Spoon the onion mixture into a large bowl and let it cool completely. Once cooled, add your pork mince and breadcrumbs and use your hands to really scrunch everything together. Once it's mixed really well, bring the stuffing together into a ball, then cover and chill until you're ready to stuff your turkey.

Pull the skin at the neck-end back so you can see a cavity and push about half of your stuffing inside your turkey. Not too much: you don't want to pack it so tightly it slows down the cooking. Once done, pull and fold the skin over the opening and tuck it under the bird so it looks nice.

Turn the turkey around and drop a few small pieces of stuffing into the larger cavity along with your clementine halves and a few sprigs of rosemary. Place your roughly chopped veg in the bottom of a roasting pan and lay your turkey on top. Cover the turkey with tin foil then put it in the hot oven and immediately turn the temperature down to 180°C/350°F/gas 4. Cook for about 35 to 40 minutes per kilo. The 5kg bird in this recipe will take about 3 to 3½ hours.

Check on your turkey every 20 minutes or so and keep it from drying out by basting it with the lovely juices from the bottom of the pan. After 2½ hours, remove the foil so the skin gets golden and crispy.

When the time is up, take your turkey out of the oven and stick a small sharp knife into the fattest part of the thigh. If the juices run clear and the meat pulls apart easily, it's ready. If not, pop the turkey back in the oven to cook for a bit longer then check again. Once ready, cover the turkey with tin foil and a few clean tea towels for 30 minutes and let it rest while you get your veg and gravy ready.


Nutritional Information Amount per serving:

Calories

Calories are just a unit of energy. If you eat more than you use you can gain weight, or lose it if you don't eat enough. How much you need depends on your weight, gender and how active you are, but it's around 2,000 a day.

Carbs

Carbs are a great source of energy and, excluding foods such as potatoes, are made from grains - like bread, pasta and cereal. We all need carbs, but try to make them all wholegrain by sticking to brown bread, rice and pasta - they are much more nutritious.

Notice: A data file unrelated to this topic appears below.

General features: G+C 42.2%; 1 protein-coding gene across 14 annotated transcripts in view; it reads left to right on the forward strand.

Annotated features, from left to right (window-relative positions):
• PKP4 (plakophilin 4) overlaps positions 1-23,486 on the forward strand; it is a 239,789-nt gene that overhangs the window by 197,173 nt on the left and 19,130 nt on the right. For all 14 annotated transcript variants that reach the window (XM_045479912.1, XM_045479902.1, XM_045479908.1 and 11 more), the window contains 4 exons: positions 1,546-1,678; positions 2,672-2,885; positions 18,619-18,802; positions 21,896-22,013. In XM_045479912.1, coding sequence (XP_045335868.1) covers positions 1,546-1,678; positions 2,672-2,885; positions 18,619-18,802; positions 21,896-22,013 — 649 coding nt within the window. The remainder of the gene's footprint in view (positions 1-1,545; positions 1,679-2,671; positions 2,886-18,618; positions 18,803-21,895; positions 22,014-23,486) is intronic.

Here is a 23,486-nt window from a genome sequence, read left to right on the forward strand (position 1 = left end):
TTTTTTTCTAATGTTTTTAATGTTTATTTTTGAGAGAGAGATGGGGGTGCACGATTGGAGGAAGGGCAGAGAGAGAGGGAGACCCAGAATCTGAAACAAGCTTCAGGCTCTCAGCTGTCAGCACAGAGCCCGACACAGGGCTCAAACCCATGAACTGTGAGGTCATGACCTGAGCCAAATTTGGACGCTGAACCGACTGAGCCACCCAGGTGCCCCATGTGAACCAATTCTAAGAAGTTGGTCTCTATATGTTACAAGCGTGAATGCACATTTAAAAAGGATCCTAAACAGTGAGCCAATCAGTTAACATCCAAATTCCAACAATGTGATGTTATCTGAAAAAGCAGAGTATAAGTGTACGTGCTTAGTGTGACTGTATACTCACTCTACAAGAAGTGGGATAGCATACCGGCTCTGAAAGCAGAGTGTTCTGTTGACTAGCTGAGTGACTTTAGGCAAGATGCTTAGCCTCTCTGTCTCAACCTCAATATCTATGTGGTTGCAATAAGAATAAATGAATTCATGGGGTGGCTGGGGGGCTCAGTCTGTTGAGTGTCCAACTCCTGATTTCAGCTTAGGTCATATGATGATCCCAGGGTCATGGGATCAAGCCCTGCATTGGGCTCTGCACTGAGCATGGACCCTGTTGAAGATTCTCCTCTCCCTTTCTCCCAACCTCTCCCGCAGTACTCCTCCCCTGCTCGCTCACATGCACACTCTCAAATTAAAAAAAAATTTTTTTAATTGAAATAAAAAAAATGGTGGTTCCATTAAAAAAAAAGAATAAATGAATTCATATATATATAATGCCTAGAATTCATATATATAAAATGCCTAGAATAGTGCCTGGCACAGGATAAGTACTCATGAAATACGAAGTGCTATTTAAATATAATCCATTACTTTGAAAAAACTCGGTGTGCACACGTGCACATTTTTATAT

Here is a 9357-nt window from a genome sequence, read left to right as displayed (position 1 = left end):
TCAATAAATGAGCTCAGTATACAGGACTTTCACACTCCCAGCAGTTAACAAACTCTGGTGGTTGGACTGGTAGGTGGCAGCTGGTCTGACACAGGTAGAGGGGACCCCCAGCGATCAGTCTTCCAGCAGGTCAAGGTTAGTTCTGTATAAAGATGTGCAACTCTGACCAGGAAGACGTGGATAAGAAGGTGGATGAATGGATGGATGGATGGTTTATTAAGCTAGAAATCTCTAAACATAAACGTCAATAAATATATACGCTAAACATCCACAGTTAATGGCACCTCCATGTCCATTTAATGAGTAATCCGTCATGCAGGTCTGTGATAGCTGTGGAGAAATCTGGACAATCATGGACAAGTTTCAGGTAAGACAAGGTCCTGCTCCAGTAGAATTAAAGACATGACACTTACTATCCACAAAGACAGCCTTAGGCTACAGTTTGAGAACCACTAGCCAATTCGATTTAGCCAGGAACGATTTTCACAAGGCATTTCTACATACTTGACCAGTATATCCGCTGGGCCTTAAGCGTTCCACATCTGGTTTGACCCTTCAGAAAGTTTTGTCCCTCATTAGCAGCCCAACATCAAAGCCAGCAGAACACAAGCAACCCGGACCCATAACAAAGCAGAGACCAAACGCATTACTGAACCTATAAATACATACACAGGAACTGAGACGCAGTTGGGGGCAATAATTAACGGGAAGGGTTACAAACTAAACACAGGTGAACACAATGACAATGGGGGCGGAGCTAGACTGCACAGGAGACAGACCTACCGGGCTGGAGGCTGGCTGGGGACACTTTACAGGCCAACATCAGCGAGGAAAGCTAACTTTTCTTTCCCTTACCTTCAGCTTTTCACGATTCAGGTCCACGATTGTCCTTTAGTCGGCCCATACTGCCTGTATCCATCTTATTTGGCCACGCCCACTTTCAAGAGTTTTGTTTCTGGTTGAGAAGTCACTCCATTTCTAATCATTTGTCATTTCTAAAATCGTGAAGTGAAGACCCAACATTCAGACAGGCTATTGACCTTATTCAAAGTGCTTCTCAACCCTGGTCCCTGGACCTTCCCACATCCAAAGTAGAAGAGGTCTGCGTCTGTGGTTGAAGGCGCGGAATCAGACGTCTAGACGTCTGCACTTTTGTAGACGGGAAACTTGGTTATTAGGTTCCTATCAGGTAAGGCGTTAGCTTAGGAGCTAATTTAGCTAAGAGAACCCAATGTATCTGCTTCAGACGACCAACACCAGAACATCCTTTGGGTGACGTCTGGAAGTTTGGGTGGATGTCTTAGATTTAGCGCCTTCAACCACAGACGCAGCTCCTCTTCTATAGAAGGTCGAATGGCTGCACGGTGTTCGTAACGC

Sugar

We all deserve a treat sometimes, but try to limit your sugar intake. Most of your sugar should come from raw fruit and milk, because they give us lots of nutrients too. Always check food labels so you know how much sugar you're eating.

Fat

We all need to eat a small amount of fat because it protects our organs and helps us grow. But we need to be careful about how much fat we eat and what kinds of fat, because in higher levels it's associated with weight gain, diabetes, cancer and heart disease.

Saturates

Saturated or "bad fats" are in beef, pork, chicken skin, butter, cream and cheese. Too much can be bad for our heart and cholesterol levels, but unsaturated or "good fats" in fish, nuts, avocados and some oils can help keep our hearts healthy if eaten in moderation.

Protein

Protein helps our muscles to grow and repair, as well as providing you with essential amino acids. When it comes to protein, try to eat leaner sources such as chicken and fish or non-meat sources such as eggs, dairy, beans, nuts, seeds, tofu and pulses.
  • Calories 611
    31%
  • Carbs 7.7g
    3%
  • Sugar 5.1g 6%
  • Fat 27.2g 39%
  • Saturates 7.5g 38%
  • Protein 82.5g 183%
Of an adult's reference intake

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Buying sustainably sourced fish means buying fish that has been caught without endangering the levels of fish stocks and with the protection of the environment in mind. Wild fish caught in areas where stocks are plentiful are sustainably sourced, as are farmed fish that are reared on farms proven to cause no harm to surrounding seas and shores.

When buying either wild or farmed fish, ask whether it is sustainably sourced. If you're unable to obtain this information, don't be afraid to shop elsewhere – only by shopping sustainably can we be sure that the fantastic selection of fish we enjoy today will be around for future generations.

For further information about sustainably sourced fish, please refer to the useful links below:

Marine Stewardship Council
http://www.msc.org/

Fish Online
http://www.fishonline.org